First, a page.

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My Hibscus Leaves Are Turning Yellow & Curling Up

By Tracy Hodge
Hibiscuses are susceptible to aphid infestations.

Hibiscuses are tropical shrubs best known for their bright, colorful blooms in shades of pink, red, yellow and orange. These shrubs thrive in warm climates and generally bloom all year. While hibiscuses are generally healthy, they are susceptible to infestations of aphids, which can cause yellow leaves that curl and twist.


Aphids are common hibiscus pests. These tiny insects are usually black, brown, pink or red and are most often seen underneath hibiscus leaves. Aphids are pear-shaped and have soft bodies that do not exceed 1/8 inches in length. Some aphids have wings, and some are wingless. All aphids have a slender antennae near their abdomen.

Signs and Symptoms

Hibiscuses with aphid infestations often develop uneven, curled leaves. Tender new shoots and buds are favored by aphids and infested shrubs eventually develop yellowed leaves. Aphids multiply rapidly, removing plant sap from hibiscus leaves while they feed. After large amounts of sap are consumed, aphids produce a substance known as honeydew, which causes sooty mold fungi to adhere to the hibiscus. Sooty mold fungi is black and crusty and causes hibiscus to become unsightly. Hibiscuses with aphid feeding often develop stunted growth and reduced vigor.

Cultural Control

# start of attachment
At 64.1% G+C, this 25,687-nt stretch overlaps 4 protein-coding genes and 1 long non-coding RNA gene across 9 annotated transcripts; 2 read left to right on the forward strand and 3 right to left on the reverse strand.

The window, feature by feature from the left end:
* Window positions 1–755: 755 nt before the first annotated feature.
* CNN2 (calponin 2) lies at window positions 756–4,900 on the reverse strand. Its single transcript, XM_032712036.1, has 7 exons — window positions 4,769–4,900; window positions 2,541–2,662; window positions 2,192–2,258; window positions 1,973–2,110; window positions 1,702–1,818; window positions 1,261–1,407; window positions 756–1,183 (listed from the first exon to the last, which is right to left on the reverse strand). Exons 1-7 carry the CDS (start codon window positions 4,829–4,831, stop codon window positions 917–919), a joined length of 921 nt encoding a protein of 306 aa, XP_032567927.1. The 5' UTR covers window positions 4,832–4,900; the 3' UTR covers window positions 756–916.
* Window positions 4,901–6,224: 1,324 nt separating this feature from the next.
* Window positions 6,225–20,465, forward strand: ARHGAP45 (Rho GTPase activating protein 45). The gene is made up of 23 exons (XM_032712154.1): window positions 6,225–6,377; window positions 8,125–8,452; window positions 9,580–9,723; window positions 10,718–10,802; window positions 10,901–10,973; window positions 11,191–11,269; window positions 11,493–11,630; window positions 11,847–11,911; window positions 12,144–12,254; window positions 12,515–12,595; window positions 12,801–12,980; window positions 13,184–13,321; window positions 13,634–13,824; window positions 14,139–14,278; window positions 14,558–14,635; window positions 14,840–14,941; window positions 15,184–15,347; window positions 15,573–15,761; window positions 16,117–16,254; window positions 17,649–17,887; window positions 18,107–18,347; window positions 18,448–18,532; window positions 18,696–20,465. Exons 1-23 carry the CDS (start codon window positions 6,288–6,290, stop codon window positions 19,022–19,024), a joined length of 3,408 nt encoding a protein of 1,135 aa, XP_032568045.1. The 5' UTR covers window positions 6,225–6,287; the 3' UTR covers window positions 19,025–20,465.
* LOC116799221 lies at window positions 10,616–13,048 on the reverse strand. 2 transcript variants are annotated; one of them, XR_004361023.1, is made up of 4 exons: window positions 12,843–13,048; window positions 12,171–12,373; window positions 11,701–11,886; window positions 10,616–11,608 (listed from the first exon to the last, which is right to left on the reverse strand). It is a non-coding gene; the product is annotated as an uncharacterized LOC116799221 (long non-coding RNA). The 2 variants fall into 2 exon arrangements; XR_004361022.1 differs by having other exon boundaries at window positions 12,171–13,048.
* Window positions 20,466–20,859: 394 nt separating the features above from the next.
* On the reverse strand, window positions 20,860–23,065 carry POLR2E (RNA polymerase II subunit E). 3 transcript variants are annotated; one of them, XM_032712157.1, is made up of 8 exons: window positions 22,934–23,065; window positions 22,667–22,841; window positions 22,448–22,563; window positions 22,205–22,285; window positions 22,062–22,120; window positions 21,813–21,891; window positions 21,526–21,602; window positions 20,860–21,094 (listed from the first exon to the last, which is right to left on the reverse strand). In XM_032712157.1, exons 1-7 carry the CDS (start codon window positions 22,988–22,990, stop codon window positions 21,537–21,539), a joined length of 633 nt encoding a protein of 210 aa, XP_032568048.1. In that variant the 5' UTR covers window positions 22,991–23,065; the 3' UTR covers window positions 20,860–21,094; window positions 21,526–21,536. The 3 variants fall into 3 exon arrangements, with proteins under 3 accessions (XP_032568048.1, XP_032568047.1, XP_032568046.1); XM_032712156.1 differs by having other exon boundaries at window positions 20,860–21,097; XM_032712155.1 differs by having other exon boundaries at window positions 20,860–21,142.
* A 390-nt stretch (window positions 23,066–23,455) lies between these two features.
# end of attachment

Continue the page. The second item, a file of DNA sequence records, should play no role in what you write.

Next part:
Rinsing aphids from your hibiscus with a stream of water from your garden hose is an effective means of control. Water rinses knock aphids from infested plants, reducing their numbers. If aphids are low in number, you can remove them with a cotton ball placed in rubbing alcohol. Use the cotton ball to remove aphids from infested leaves and stems. A variety of predatory insects feed on aphids and keep them under control. Lady beetles are one beneficial insect that feeds on aphids.

Chemical Control Methods

Hibiscuses suffering severe leaf yellowing and curling may require chemical control products to reduce damage. Horticultural oils and insecticidal soaps are often used to control aphids. These products must come into contact with aphids to kill them. Always test any product on a small portion of your hibiscus before applying it all over. If no adverse effects are visible after seven days, it is safe to use the product on your hibiscus. If beneficial insects are feeding on aphids, avoid using any form of pesticide because these products will kill beneficial insects as well as aphids.


About the Author


Tracy Hodge has been a professional writer since 2007. She currently writes content for various websites, specializing in health and fitness. Hodge also does ghostwriting projects for books, as well as poetry pieces. She has studied nutrition extensively, especially bodybuilding diets and nutritional supplements.